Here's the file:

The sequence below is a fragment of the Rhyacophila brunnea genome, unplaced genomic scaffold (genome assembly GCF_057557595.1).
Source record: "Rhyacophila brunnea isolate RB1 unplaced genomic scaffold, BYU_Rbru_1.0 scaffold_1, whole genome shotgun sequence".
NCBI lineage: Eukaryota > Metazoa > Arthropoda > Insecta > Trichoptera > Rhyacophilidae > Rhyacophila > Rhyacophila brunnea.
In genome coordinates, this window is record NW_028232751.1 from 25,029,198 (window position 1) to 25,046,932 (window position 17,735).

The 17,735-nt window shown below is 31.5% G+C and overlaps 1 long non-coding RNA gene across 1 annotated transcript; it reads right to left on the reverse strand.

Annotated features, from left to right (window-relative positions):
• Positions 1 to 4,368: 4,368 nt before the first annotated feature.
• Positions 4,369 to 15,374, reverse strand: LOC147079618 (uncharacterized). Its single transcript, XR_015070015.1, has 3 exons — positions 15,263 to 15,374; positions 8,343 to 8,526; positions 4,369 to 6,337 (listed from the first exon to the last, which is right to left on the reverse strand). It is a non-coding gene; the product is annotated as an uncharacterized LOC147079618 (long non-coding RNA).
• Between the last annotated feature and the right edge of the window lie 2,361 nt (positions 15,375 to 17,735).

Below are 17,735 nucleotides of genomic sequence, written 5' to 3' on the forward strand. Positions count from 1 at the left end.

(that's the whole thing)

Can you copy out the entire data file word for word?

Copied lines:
The sequence below is a fragment of the Rhyacophila brunnea genome, unplaced genomic scaffold (genome assembly GCF_057557595.1).
Source record: "Rhyacophila brunnea isolate RB1 unplaced genomic scaffold, BYU_Rbru_1.0 scaffold_1, whole genome shotgun sequence".
NCBI lineage: Eukaryota > Metazoa > Arthropoda > Insecta > Trichoptera > Rhyacophilidae > Rhyacophila > Rhyacophila brunnea.
In genome coordinates, this window is record NW_028232751.1 from 25,029,198 (window position 1) to 25,046,932 (window position 17,735).

The 17,735-nt window shown below is 31.5% G+C and overlaps 1 long non-coding RNA gene across 1 annotated transcript; it reads right to left on the reverse strand.

Annotated features, from left to right (window-relative positions):
• Positions 1 to 4,368: 4,368 nt before the first annotated feature.
• Positions 4,369 to 15,374, reverse strand: LOC147079618 (uncharacterized). Its single transcript, XR_015070015.1, has 3 exons — positions 15,263 to 15,374; positions 8,343 to 8,526; positions 4,369 to 6,337 (listed from the first exon to the last, which is right to left on the reverse strand). It is a non-coding gene; the product is annotated as an uncharacterized LOC147079618 (long non-coding RNA).
• Between the last annotated feature and the right edge of the window lie 2,361 nt (positions 15,375 to 17,735).

Below are 17,735 nucleotides of genomic sequence, written 5' to 3' on the forward strand. Positions count from 1 at the left end.